Review: One Hot Murder by Lorraine Bartlett

One Hot Murder Lorraine Bartlett

One Hot Murder is the third book in the charming Victoria Square mystery series by Lorraine Bartlett, but in the interest of full disclosure, despite the adorable cover, this is not a cat-themed book. The protagonist, Katie Bonner, shares her apartment with two cats, and they’re mentioned briefly here and there in the book. I will admit that the cute cover reeled me in at the bookstore, and despite the lack of cats in this book, I loved it, and wanted to share it with you. Additionally, I’m a big fan of Lorraine Bartlett, who, writing under the name Lorna Barrett, is also the author of the Booktown Mystery series, featuring Miss Marple the bookstore cat.

From the publisher:

Katie Bonner, the reluctant manager of Artisans Alley in the quaint shopping district of Victoria Square, is no stranger to ambivalence. Things have been going hot and heavy with pizza maker Andy Rust—so much so that Katie has moved in over his pizza parlor. Continue Reading

Review: Outsmarting Cats by Wendy Christensen


When it comes to understanding felines, few people know these lovable, but sometimes frustrating, creatures as well as Wendy Christensen. Wendy spent her entire life with cats, and has gained a deep appreciation of the many sides of feline behavior. She shares her wealth of knowledge in Outsmarting Cats: How to Persuade the Felines in Your Life to Do What You Want.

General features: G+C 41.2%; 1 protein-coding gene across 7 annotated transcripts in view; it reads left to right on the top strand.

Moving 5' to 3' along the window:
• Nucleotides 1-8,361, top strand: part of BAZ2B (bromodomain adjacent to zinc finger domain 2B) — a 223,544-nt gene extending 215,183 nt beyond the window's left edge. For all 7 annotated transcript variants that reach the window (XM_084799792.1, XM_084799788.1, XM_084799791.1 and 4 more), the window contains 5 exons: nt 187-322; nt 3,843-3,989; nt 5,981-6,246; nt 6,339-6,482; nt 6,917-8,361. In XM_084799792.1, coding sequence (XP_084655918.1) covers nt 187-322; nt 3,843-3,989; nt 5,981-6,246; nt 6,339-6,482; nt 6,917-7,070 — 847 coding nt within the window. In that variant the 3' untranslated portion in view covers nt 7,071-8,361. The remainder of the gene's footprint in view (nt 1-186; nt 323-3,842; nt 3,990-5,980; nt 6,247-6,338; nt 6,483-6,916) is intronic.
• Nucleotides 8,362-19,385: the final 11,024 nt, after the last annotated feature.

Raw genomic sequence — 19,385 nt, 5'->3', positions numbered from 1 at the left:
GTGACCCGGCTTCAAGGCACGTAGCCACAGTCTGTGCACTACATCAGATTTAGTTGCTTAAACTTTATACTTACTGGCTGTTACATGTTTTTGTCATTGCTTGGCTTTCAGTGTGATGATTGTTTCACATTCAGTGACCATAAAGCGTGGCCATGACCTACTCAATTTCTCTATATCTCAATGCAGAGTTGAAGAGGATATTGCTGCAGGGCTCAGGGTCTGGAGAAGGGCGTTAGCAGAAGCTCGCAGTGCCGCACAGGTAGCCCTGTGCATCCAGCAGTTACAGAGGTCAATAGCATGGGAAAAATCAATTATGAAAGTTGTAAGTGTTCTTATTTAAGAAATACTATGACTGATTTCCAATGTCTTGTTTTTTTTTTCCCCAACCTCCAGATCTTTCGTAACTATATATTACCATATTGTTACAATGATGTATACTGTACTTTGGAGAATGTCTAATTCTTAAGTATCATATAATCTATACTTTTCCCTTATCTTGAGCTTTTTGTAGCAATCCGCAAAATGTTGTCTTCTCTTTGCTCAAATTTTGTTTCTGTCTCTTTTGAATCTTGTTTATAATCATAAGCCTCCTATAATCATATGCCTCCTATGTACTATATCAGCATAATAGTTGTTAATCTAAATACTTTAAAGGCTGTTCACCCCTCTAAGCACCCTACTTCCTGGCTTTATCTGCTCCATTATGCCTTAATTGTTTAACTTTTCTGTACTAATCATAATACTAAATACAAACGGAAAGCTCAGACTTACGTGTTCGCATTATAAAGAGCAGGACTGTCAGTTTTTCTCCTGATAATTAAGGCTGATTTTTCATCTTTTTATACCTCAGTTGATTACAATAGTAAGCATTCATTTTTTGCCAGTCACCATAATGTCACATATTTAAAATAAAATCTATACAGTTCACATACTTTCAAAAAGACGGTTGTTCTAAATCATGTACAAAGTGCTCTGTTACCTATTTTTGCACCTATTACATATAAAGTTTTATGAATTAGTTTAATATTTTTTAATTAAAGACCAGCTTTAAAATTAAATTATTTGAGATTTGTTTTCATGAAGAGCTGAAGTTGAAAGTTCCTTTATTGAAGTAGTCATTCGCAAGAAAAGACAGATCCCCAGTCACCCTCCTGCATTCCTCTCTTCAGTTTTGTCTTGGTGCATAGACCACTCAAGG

This book was first published in 2004. This second, revised edition was published in March of this year, and contains updated information as well as a comprehensive resource listing for everything from cat safe cleaners to cat furniture. Just like the original, this book addresses behavioral challenges ranging from aggression to litter box problems to scratching. The new, expanded edition also includes the latest scientific information on cats, high-tech solutions to feline behavior problems, a new section on TNR (trap, neuter, release) and fostering cats, and lots of new photos and illustrations.

Wendy’s focus is on nurturing the best possible relationshipContinue Reading

Meet Leann Sweeney, Author of the Cats in Trouble Series


I’ve been enjoying the Cats in Trouble series, featuring cat quilter Jillian Hart, who settled in the small town of Grace, South Carolina with her three cats, since the very first book. The latest in the series, The Cat, The Mill and the Murder, was just released yesterday.

In this installment in the delightful series, Jillian volunteers to help a local animal shelter relocate a colony of feral cats living in an abandoned textile mill. She never expects to find a woman living there, too. The woman, who went missing from Mercy, South Carolina, a decade ago, refuses to leave the mill or abandon Boots, her cat who died years ago. After the woman is hurt in an accident and is taken away, those who’ve come to town to help repurpose the mill make a terrible discovery, and Jillian tries to unearth a long-kept and dark secret with the help of a mysterious new feline friend.